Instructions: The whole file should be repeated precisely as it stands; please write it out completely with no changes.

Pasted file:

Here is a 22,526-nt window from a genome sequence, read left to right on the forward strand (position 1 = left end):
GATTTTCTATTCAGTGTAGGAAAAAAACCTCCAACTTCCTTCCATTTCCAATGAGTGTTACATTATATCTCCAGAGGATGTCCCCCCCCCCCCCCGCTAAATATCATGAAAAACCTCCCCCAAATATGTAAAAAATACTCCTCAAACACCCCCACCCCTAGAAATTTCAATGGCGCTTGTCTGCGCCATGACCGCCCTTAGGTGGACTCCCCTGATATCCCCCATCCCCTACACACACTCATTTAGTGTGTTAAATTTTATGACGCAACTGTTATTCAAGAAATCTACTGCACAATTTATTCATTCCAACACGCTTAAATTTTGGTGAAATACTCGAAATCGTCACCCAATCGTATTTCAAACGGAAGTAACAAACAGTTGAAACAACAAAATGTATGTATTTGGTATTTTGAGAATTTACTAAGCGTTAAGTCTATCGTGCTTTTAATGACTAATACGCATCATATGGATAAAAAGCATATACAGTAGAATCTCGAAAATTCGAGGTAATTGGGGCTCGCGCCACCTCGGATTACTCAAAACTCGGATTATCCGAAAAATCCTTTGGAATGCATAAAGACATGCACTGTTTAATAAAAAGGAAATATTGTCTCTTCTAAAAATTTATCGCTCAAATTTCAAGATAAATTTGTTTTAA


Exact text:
Here is a 22,526-nt window from a genome sequence, read left to right on the forward strand (position 1 = left end):
GATTTTCTATTCAGTGTAGGAAAAAAACCTCCAACTTCCTTCCATTTCCAATGAGTGTTACATTATATCTCCAGAGGATGTCCCCCCCCCCCCCCGCTAAATATCATGAAAAACCTCCCCCAAATATGTAAAAAATACTCCTCAAACACCCCCACCCCTAGAAATTTCAATGGCGCTTGTCTGCGCCATGACCGCCCTTAGGTGGACTCCCCTGATATCCCCCATCCCCTACACACACTCATTTAGTGTGTTAAATTTTATGACGCAACTGTTATTCAAGAAATCTACTGCACAATTTATTCATTCCAACACGCTTAAATTTTGGTGAAATACTCGAAATCGTCACCCAATCGTATTTCAAACGGAAGTAACAAACAGTTGAAACAACAAAATGTATGTATTTGGTATTTTGAGAATTTACTAAGCGTTAAGTCTATCGTGCTTTTAATGACTAATACGCATCATATGGATAAAAAGCATATACAGTAGAATCTCGAAAATTCGAGGTAATTGGGGCTCGCGCCACCTCGGATTACTCAAAACTCGGATTATCCGAAAAATCCTTTGGAATGCATAAAGACATGCACTGTTTAATAAAAAGGAAATATTGTCTCTTCTAAAAATTTATCGCTCAAATTTCAAGATAAATTTGTTTTAA